Eighteen years after World War I came to a close, Americans collectively wondered, as they began to think about all the empty chairs assembled around so many family dinner tables, "Do the French care at all that we sacrificed so much? Do they still remember that we were there?" In response to this question, an American veteran who remained in France, submitted the attached article to The American Legion Monthly and answered those questions with a resounding "YES":
"...I can assure you that the real France, the France of a thousand and one villages in which we were billeted; the France of Lorraine peasants, of Picardy craftsmen, of Burgundy winegrowers - remembers, with gratitude, the A.E.F. and its contribution to the Allied victory."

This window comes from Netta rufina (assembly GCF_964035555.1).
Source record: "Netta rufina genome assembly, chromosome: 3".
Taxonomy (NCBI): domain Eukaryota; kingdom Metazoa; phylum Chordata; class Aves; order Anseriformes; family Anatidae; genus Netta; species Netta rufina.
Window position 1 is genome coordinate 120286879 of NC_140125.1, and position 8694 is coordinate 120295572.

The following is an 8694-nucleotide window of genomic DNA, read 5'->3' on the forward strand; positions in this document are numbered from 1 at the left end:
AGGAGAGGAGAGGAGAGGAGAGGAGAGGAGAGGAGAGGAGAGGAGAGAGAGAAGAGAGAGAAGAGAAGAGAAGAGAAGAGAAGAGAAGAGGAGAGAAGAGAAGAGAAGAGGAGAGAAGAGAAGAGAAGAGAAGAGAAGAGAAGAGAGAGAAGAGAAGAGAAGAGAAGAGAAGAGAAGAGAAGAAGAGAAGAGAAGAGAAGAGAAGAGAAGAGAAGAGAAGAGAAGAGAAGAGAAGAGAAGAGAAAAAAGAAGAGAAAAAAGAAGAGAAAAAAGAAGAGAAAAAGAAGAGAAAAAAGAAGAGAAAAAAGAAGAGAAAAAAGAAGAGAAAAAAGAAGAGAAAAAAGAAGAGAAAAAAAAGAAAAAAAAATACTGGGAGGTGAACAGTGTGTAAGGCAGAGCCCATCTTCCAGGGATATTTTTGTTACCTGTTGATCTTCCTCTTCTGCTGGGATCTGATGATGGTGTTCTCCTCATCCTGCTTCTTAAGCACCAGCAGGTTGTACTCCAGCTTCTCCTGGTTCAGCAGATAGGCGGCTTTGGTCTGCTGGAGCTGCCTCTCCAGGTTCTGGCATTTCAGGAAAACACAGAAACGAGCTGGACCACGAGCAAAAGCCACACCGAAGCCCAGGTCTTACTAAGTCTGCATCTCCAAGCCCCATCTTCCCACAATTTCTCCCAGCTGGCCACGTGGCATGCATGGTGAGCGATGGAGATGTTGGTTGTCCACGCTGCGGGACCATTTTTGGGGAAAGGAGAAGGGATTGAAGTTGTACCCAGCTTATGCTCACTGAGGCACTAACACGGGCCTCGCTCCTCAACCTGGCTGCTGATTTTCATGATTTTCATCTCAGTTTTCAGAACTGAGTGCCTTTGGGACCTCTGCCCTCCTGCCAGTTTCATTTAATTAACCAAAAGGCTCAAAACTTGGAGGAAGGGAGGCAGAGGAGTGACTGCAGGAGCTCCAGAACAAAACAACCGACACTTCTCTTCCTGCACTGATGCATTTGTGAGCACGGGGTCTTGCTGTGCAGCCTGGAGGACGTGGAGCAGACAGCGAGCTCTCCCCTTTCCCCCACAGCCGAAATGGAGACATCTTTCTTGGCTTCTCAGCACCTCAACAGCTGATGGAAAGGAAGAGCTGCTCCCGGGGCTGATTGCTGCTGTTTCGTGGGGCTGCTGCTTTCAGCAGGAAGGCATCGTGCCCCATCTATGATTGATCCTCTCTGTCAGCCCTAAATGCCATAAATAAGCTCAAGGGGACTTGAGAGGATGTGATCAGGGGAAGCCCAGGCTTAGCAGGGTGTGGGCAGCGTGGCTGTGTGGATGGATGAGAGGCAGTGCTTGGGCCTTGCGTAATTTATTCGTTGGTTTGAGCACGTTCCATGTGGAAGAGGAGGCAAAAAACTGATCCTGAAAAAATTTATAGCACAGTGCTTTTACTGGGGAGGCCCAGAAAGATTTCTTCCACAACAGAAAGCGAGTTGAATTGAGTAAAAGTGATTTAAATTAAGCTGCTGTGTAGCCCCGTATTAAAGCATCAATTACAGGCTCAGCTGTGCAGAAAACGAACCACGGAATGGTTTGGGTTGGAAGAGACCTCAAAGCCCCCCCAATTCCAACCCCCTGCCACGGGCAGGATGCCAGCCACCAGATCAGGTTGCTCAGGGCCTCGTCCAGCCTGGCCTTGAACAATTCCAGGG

The article is accompanied by eight photographs of assembled Frenchmen decorating American grave sites.
The illustration posted above appeared on the cover of The American Legion Weekly for July 13, 1923.
Click here to read an article by a grateful Frenchman who was full of praise for the bold and forward-thinking manner in which America entered the First World War.
Click here to read about the regrets of the American invalids from W.W. I.